Roughness measurements of flat or corrugated surfaces
Hi'Res-C AFM probes with medium force constant
The ability of an AFM probe to profile sub-micron structures is important for a number of technological applications in the semiconductor and data storage industries. With the shrinking dimensions of semiconductor and storage devices, it is becoming more and more difficult to find suitable techniques for quality control. Atomic Force Microscopy (AFM) can be used for such a function, but its limitations have to be considered for accurate application.
This issue is easily observed in studies of the surface roughness of silicon wafers and the porosity of low-K materials. As the sharpness of the AFM tip increases, finer surface features can be revealed which leads to a larger effective roughness estimated from height images. This effect is illustrated by two images of a silicon wafer, one obtained with a standard HQ:NSC14 AFM probe and the other obtained with a high resolution Hi'Res-C14 AFM probe. The two height images are compared below in Fig. 1a-b.
|Fig.1. AFM images of a silicon wafer surface from a standard silicon AFM probe (left) and a Hi'Res-C AFM probe (right). Scan size 1µm. Dimension 5000 AFM. Images courtesy of Dr. S. Magonov (Agilent).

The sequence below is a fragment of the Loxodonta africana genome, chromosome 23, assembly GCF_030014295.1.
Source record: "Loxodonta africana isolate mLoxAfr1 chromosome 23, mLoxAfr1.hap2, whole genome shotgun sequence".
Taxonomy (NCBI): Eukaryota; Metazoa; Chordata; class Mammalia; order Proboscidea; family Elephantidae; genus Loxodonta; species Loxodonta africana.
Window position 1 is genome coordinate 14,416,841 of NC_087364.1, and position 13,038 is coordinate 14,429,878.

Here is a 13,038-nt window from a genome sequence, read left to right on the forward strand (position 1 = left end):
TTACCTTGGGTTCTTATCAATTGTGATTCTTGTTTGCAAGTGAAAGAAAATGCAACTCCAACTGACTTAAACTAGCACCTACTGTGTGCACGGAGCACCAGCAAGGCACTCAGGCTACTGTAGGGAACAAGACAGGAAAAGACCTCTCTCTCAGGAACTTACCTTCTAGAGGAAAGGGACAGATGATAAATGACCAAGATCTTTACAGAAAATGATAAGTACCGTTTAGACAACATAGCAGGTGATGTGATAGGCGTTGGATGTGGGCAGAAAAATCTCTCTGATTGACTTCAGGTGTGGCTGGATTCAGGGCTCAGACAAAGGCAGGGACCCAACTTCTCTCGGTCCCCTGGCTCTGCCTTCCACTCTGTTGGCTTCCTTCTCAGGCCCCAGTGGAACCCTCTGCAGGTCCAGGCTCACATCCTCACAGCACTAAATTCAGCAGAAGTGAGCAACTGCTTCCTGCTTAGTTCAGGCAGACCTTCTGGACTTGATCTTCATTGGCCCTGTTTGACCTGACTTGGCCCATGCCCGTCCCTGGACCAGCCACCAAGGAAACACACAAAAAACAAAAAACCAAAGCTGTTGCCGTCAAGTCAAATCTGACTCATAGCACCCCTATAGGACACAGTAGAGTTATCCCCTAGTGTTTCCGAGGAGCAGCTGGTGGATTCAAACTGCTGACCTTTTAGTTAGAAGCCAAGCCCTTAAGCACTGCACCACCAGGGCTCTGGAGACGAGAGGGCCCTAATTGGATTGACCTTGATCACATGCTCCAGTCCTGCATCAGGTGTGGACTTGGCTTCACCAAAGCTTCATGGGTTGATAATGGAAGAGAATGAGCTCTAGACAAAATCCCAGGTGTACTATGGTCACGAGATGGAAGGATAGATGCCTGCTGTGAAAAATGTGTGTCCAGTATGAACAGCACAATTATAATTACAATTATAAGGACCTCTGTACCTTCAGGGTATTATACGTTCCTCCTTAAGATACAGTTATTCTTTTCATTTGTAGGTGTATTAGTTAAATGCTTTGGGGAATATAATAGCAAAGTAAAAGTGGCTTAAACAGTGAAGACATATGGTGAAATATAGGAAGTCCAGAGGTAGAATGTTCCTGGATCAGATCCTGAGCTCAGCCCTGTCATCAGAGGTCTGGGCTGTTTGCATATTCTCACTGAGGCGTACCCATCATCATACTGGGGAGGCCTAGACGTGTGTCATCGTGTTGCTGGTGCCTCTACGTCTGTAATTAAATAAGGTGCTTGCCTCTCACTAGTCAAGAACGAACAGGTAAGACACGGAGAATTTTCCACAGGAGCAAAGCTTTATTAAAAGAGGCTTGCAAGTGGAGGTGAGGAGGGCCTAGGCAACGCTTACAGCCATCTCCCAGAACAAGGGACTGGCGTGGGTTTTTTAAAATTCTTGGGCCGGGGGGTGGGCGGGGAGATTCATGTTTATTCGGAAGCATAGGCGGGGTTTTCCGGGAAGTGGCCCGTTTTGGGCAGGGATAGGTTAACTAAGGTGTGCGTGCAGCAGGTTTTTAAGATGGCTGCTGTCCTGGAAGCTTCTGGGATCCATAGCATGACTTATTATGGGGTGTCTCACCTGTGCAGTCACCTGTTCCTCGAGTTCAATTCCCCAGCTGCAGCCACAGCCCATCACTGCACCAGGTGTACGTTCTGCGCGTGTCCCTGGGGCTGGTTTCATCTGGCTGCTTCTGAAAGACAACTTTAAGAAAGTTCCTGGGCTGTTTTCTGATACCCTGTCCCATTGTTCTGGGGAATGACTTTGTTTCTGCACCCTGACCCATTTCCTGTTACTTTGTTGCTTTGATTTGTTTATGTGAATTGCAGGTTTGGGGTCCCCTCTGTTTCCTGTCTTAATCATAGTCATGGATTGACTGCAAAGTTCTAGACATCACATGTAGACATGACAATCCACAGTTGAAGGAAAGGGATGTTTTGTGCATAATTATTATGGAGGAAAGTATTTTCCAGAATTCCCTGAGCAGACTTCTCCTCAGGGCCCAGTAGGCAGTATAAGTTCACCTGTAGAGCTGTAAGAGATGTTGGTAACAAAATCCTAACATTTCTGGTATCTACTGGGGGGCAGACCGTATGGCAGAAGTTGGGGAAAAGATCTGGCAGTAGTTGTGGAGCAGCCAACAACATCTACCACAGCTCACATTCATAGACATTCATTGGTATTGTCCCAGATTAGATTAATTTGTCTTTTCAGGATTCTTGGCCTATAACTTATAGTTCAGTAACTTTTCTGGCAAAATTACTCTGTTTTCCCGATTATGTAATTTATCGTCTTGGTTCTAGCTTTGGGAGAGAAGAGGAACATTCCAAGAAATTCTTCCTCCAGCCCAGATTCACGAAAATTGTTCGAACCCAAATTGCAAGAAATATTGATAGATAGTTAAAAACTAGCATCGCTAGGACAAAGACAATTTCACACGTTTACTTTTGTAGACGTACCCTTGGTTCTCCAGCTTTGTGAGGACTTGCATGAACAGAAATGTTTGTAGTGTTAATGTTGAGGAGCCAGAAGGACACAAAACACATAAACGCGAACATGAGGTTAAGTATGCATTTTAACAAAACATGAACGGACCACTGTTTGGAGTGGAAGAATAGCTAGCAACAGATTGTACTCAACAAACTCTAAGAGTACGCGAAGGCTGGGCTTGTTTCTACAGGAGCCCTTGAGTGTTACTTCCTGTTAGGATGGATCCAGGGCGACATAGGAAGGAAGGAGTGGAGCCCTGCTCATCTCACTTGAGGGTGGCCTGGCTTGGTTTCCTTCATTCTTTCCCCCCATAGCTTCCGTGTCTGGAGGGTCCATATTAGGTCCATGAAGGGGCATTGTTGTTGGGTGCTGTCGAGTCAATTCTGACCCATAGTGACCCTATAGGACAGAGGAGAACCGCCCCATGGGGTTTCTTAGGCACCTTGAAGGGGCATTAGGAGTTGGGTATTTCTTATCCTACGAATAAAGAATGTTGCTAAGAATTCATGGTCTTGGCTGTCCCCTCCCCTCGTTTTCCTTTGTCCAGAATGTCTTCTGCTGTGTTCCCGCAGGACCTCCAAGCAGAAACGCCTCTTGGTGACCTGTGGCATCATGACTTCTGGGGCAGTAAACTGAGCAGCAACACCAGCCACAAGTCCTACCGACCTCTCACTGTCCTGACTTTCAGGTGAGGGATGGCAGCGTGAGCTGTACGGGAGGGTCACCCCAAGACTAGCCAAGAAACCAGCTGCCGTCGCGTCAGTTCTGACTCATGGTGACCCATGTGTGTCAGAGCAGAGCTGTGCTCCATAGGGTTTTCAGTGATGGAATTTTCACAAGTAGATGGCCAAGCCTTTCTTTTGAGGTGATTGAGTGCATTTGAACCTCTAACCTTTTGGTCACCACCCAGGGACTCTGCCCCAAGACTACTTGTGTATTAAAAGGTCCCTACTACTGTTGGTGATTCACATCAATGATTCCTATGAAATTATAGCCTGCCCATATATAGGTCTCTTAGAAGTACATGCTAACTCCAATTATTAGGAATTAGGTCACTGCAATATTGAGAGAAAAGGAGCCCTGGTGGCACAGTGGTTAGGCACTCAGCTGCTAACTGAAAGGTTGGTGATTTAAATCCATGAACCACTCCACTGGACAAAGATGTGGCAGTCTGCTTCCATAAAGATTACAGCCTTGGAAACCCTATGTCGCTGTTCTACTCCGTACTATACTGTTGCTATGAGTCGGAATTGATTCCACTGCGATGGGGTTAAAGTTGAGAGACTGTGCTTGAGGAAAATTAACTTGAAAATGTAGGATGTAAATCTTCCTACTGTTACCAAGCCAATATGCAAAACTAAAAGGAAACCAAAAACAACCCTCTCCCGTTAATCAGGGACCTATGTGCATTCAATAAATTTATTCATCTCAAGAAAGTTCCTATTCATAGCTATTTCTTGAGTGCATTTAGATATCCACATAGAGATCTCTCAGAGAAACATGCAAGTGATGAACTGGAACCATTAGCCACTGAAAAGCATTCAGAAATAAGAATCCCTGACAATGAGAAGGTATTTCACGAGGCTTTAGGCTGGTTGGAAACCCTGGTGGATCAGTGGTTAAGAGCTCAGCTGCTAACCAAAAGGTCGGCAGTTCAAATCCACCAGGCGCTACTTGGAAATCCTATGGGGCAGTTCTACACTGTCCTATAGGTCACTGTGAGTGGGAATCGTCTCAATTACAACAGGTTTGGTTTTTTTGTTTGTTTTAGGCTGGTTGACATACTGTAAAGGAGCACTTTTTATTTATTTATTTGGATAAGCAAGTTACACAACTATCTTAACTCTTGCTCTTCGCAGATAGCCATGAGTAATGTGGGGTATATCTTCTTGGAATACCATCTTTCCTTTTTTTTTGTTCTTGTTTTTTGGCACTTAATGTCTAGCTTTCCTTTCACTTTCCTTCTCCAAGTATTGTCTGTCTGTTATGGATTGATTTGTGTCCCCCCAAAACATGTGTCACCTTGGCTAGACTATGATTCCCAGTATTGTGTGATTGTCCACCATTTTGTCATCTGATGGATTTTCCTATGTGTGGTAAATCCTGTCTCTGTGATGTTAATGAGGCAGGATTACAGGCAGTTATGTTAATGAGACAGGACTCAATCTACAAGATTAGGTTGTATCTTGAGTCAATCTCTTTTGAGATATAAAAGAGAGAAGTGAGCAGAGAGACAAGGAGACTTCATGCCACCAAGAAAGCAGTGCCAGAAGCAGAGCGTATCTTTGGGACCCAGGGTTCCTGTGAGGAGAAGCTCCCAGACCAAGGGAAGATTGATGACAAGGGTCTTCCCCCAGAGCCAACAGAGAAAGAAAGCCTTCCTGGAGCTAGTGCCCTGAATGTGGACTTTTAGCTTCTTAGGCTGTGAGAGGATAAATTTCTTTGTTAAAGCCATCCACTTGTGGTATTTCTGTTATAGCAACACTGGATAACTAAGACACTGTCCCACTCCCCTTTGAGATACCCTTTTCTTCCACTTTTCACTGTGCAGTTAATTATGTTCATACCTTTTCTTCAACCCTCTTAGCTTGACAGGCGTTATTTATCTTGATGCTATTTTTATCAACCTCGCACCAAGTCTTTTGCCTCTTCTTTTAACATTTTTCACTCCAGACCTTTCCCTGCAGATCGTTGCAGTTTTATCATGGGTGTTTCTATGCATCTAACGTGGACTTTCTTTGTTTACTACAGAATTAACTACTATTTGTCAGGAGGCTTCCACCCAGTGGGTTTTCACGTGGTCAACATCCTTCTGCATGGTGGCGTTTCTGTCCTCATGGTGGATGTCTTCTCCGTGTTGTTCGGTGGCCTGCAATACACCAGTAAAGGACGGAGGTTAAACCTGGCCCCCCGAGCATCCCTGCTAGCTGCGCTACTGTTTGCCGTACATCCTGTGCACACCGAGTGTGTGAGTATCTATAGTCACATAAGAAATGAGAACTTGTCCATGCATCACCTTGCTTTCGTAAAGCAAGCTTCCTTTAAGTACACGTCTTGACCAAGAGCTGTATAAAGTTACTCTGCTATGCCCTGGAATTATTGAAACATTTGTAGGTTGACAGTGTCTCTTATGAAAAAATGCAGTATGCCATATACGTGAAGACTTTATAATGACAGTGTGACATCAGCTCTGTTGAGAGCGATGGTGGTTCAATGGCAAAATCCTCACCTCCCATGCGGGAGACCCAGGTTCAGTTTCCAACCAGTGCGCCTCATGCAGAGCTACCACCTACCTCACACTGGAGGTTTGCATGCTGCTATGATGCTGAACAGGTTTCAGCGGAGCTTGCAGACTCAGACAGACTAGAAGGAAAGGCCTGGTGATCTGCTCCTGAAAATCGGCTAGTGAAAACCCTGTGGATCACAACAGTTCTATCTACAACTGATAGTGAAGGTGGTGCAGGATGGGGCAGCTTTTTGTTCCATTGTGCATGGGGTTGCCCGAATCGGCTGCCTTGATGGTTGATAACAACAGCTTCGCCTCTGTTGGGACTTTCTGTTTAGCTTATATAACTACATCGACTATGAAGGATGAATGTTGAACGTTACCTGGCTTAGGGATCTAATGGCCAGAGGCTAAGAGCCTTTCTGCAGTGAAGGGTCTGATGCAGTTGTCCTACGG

Rz Cnt 2
Rz Cnt 2
Not surprisingly, the roughness determined with the high resolution AFM probe is larger than the roughness determined with the regular AFM probe. Knowing that there are large quantitative differences from using different AFM tips, it is important to clarify what type of data is necessary for your application. If a qualitative comparison of the roughness of similar samples is needed, a regular AFM tip may be sufficient. However, if accurate quantitative roughness data is needed, it may be necessary to use a Hi'Res-C AFM tip for the best possible results.
It is worth noting that measurements taken with a sharp AFM tip require special precautions (a gentle engagement procedure and low-force imaging) to avoid the unnecessary damage of the AFM tip. Please refer to the High Resolution page for details).